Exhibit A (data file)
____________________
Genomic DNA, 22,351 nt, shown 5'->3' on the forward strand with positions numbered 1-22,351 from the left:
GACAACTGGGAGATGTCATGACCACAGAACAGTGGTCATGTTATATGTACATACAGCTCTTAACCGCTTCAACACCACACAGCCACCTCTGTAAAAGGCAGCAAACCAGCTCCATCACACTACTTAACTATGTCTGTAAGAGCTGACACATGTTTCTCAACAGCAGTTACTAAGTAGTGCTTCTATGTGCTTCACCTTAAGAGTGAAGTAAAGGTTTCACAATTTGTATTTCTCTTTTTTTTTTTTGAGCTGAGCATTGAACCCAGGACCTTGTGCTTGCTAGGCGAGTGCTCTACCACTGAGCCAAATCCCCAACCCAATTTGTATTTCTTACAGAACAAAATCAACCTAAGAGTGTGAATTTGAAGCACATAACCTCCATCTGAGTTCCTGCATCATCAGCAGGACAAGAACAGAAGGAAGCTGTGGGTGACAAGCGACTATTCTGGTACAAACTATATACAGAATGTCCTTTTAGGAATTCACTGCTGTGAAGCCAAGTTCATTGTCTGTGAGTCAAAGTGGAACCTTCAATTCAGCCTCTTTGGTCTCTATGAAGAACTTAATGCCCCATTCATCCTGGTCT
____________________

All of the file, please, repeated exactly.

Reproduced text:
Genomic DNA, 22,351 nt, shown 5'->3' on the forward strand with positions numbered 1-22,351 from the left:
GACAACTGGGAGATGTCATGACCACAGAACAGTGGTCATGTTATATGTACATACAGCTCTTAACCGCTTCAACACCACACAGCCACCTCTGTAAAAGGCAGCAAACCAGCTCCATCACACTACTTAACTATGTCTGTAAGAGCTGACACATGTTTCTCAACAGCAGTTACTAAGTAGTGCTTCTATGTGCTTCACCTTAAGAGTGAAGTAAAGGTTTCACAATTTGTATTTCTCTTTTTTTTTTTTGAGCTGAGCATTGAACCCAGGACCTTGTGCTTGCTAGGCGAGTGCTCTACCACTGAGCCAAATCCCCAACCCAATTTGTATTTCTTACAGAACAAAATCAACCTAAGAGTGTGAATTTGAAGCACATAACCTCCATCTGAGTTCCTGCATCATCAGCAGGACAAGAACAGAAGGAAGCTGTGGGTGACAAGCGACTATTCTGGTACAAACTATATACAGAATGTCCTTTTAGGAATTCACTGCTGTGAAGCCAAGTTCATTGTCTGTGAGTCAAAGTGGAACCTTCAATTCAGCCTCTTTGGTCTCTATGAAGAACTTAATGCCCCATTCATCCTGGTCT